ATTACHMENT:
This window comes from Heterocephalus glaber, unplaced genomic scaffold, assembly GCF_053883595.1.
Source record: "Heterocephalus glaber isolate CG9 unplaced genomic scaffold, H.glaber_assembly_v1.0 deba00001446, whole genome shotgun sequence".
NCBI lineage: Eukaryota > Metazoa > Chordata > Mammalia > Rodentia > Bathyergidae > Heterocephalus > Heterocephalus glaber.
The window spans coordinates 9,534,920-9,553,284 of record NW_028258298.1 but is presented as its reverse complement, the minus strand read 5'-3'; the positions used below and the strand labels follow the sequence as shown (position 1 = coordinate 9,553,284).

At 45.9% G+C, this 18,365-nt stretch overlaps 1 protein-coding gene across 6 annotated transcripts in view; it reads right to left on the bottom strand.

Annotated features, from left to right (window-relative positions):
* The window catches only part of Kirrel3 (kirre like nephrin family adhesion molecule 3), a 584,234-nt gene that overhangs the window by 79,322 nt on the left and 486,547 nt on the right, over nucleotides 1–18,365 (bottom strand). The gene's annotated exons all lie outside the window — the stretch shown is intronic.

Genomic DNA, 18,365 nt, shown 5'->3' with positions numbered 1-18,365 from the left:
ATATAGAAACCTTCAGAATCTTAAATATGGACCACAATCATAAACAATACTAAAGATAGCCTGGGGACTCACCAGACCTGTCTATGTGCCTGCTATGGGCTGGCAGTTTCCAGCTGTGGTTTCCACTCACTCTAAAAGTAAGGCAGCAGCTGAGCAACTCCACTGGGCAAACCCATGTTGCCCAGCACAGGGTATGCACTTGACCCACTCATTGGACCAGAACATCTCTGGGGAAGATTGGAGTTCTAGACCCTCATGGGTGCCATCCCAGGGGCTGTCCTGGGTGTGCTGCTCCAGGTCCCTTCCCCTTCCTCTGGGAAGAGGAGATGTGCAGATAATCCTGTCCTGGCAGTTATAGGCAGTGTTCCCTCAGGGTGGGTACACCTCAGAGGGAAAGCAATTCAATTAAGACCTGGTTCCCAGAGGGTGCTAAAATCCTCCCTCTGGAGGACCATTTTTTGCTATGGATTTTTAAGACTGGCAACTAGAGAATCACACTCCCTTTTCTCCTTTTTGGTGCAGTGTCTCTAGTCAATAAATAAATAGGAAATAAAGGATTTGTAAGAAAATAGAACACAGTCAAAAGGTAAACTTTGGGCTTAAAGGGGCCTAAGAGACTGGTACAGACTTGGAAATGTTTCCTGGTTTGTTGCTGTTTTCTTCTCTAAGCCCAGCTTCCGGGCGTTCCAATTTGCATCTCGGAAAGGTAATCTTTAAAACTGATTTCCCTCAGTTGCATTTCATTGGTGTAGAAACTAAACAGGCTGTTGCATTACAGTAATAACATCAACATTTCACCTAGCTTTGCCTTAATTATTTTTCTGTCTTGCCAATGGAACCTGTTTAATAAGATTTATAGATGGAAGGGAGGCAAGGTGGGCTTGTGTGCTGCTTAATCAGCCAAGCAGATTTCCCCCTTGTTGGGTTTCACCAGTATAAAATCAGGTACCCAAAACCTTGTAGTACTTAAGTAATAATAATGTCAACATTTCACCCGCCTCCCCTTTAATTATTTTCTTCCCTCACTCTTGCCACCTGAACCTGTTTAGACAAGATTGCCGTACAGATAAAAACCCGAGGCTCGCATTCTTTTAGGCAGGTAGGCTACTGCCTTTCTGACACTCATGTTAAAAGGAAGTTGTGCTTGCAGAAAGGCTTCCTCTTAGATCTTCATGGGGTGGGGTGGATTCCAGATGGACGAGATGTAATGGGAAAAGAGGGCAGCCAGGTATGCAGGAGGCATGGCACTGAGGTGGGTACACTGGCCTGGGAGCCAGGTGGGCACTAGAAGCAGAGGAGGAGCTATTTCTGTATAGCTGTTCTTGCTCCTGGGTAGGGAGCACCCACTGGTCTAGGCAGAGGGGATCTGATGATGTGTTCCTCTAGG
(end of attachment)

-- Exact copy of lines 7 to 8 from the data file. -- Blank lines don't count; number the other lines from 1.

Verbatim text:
* The window catches only part of Kirrel3 (kirre like nephrin family adhesion molecule 3), a 584,234-nt gene that overhangs the window by 79,322 nt on the left and 486,547 nt on the right, over nucleotides 1–18,365 (bottom strand). The gene's annotated exons all lie outside the window — the stretch shown is intronic.

Genomic DNA, 18,365 nt, shown 5'->3' with positions numbered 1-18,365 from the left: